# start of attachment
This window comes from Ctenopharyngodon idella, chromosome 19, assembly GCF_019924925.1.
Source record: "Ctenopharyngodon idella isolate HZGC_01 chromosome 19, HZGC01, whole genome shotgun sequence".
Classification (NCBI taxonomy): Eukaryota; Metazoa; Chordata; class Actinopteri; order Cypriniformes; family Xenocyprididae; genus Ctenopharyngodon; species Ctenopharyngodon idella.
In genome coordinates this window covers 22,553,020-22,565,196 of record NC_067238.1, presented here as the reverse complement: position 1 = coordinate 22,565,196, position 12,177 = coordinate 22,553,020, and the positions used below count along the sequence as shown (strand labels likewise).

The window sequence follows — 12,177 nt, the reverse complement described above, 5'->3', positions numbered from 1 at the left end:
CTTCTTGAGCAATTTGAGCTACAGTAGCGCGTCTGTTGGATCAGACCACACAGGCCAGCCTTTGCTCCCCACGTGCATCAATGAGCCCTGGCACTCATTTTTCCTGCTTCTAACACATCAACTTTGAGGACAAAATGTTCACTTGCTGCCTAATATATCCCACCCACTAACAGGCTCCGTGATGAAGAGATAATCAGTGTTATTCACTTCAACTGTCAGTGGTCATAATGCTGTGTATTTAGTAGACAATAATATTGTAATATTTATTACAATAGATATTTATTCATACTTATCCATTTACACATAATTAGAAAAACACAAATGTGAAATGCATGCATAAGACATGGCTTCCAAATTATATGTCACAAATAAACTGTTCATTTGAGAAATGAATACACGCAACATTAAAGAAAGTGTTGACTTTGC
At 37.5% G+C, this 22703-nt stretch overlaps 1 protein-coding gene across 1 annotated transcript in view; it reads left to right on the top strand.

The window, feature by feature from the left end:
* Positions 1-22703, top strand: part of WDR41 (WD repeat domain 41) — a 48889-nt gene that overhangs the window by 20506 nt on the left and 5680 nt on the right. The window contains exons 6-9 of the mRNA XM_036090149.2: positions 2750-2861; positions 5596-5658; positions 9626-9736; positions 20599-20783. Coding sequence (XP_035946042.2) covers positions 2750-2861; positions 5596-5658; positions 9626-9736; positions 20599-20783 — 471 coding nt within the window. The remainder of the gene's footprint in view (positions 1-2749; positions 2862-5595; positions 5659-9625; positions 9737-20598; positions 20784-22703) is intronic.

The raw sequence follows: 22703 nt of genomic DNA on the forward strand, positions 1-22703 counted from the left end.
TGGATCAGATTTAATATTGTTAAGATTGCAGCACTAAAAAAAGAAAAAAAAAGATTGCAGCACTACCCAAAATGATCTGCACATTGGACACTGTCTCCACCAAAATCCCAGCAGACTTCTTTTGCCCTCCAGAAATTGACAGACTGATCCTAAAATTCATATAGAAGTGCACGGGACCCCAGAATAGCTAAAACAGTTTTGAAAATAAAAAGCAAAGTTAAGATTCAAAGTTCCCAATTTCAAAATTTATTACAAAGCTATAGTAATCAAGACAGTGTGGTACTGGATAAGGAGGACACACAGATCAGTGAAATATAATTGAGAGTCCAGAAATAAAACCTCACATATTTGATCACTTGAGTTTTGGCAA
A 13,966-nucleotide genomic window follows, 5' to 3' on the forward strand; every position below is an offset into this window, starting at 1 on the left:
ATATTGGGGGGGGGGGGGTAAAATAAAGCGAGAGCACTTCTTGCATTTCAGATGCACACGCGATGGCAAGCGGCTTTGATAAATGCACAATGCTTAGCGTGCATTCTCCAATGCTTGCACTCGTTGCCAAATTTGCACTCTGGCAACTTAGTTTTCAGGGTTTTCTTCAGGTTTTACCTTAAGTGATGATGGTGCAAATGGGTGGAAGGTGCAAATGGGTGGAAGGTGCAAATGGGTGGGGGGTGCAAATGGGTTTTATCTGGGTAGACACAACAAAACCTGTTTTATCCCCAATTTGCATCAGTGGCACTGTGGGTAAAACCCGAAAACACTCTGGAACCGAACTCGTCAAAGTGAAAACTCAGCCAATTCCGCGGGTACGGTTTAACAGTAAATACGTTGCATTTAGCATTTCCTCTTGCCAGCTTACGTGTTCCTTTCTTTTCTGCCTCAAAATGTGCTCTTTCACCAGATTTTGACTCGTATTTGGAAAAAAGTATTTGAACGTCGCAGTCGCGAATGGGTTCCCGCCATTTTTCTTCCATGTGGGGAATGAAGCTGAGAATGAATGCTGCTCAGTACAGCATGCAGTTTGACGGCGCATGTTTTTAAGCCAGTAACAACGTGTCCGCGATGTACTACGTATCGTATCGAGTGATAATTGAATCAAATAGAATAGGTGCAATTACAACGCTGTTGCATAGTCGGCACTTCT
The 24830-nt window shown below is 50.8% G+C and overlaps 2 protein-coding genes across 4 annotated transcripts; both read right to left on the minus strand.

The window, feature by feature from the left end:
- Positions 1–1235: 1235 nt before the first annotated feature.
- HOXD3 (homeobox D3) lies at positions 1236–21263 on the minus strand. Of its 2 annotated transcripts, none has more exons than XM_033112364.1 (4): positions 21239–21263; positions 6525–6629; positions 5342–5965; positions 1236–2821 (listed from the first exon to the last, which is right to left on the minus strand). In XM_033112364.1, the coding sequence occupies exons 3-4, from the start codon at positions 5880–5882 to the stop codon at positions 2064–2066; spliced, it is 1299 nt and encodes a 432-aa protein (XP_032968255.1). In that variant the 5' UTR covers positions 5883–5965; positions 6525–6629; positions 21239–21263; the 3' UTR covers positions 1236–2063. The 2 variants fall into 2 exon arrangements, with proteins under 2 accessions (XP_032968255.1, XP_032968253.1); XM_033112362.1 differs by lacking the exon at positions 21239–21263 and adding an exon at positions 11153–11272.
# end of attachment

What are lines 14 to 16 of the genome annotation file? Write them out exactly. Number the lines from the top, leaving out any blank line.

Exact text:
The 24830-nt window shown below is 50.8% G+C and overlaps 2 protein-coding genes across 4 annotated transcripts; both read right to left on the minus strand.

The window, feature by feature from the left end:
- Positions 1–1235: 1235 nt before the first annotated feature.